While Malema's message resonated with his South African audience who went on to make his party the third largest in the country, nine months after its formation, it did not jell with Zimbabweans-the very people that he was saying had liberated themselves.
Instead Zimbabweans are whining day-in, day-out, about how the Zimbabwe African National Union-Patriotic Front has ruined the country and why its policy of empowering locals is stifling foreign direct investment.
The country, they cry, can never recover as long as Robert Mugabe, who has ruled Zimbabwe since independence in 1980, first as Prime Minister, then as President, is in power.
Finance Minister Patrick Chinamasa was so annoyed by the negativity among Zimbabweans that he told journalists: "Visitors who come to Zimbabwe have a better perception about our country and ourselves than we ourselves. We speak so negatively about ourselves to the point where it is very dispiriting to say the least….. What you write negatively about our country is amplified outside and where-ever I am going instead of talking and discussing business I am made to explain stupid reports made elsewhere about my country which have no basis. In fact, that is what bleeds my heart."
Reserve Bank of Zimbabwe governor John Mangudya had this to say: "We must speak more positively about ourselves. We are renowned for being educated, but we are so negative about ourselves and those negative perceptions lead to more negativity and that leads to lack of confidence. But if we were to measure it, we are not a country with very bad policies. The policies are good, but we may not be publicising them very well. We have a number of comparative advantages which we can exploit. We have good weather, the seventh wonder of the world, the Victoria Falls, and we have peace. We take these factors for granted, but to an investor they are very critical. If we were to put a very huge investment around the Victoria Falls and target one million arrivals and they spend US$1 000 each, we would raise US$1 billion and this could fund ZimAsset."
While the media is partly to blame for failing to portray a positive image if the country, the government and the ruling ZANU-PF shoulder the bulk of the blame. ZANU-PF talks too much and makes too many promises but it does not deliver.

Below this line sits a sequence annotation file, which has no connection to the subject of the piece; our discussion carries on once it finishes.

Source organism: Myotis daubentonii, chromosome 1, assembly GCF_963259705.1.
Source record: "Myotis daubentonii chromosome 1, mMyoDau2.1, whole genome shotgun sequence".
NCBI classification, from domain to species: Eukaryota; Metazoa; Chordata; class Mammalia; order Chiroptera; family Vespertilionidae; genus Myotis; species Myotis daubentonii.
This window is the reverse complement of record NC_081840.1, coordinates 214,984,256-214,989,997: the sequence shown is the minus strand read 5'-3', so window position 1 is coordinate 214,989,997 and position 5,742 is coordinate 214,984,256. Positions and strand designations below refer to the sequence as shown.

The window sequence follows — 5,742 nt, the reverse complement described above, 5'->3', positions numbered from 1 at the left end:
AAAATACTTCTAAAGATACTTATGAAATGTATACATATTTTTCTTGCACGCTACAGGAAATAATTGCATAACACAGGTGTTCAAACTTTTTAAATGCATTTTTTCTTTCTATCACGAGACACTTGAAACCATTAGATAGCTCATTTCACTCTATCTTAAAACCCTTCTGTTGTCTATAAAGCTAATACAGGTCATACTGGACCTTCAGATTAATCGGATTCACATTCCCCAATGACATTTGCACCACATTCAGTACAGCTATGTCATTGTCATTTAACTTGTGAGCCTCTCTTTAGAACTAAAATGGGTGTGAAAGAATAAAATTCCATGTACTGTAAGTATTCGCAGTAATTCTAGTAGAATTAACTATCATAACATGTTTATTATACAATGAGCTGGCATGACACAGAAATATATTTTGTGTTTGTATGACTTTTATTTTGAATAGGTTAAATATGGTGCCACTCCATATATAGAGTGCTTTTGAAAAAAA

More importantly, although Chinamasa urged people to focus on ideas and not personalities and said the government welcomed contributions from the public, the reality on the ground is different. The ZANU-PF government is too arrogant. It perceives anyone critical of its policies as an enemy who should be condemned (pasi naye). There is total lack of tolerance for people with different views even when these views are more constructive and can boost the ruling party if it adopted them.
What Chinamasa said, however, – that visitors have a better perception of Zimbabwe than locals- needs to be seriously examined because it is true.
An investment lawyer in Harare once told me that it was very difficult to get a room at the five-star Meikles Hotel, one of the leading hotels of the world, because it was always fully booked, including suites which cost between US$360 and US$1 000 a night-more than the monthly salary of most Zimbabweans. He was told that he needed to book six months in advance to get a suite.
The hotel was full of foreigners coming to do business or looking for business in Zimbabwe. You don't pay that kind of money every night for nothing! It just doesn't make sense especially if you are a foreigner and a businessman and not a conman.
Yet, Zimbabweans themselves do not see these business opportunities because they are obsessed with succession. Who is going to succeed Mugabe? Is it Mujuru, Mnangagwa or Sekeramayi? No. None of those. Gono has the blessing of the First Lady! Nelson Chamisa is pushing out everyone from the Movement for Democratic Change so that he can take over from Morgan Tsvangirai. No. He doesn't stand a chance. It is Mudzuri. Biti miscalculated. Abednico Bhebhe is trying to strike a deal. And so on.
"Mukoma muno muri kutambwa tsoro. Muri kuitwa mari," my cousin once told me, implying that games were being played in Zimbabwe. "There is money in this country and people are scrambling to come in while we are squabbling over petty issues. The more I think of it, the more I want to curse our media, especially the so-called independent media, because it seems this media is being used to sidetrack us from the main issue – the economy and who is getting what. Muchipota muchidzoka otherwise munowana vapedza kugovana nyika."
This was three years ago. I was working in South Africa at the time. And following his advice, I made it a point to return to Zimbabwe at least once every two months to see what was happening.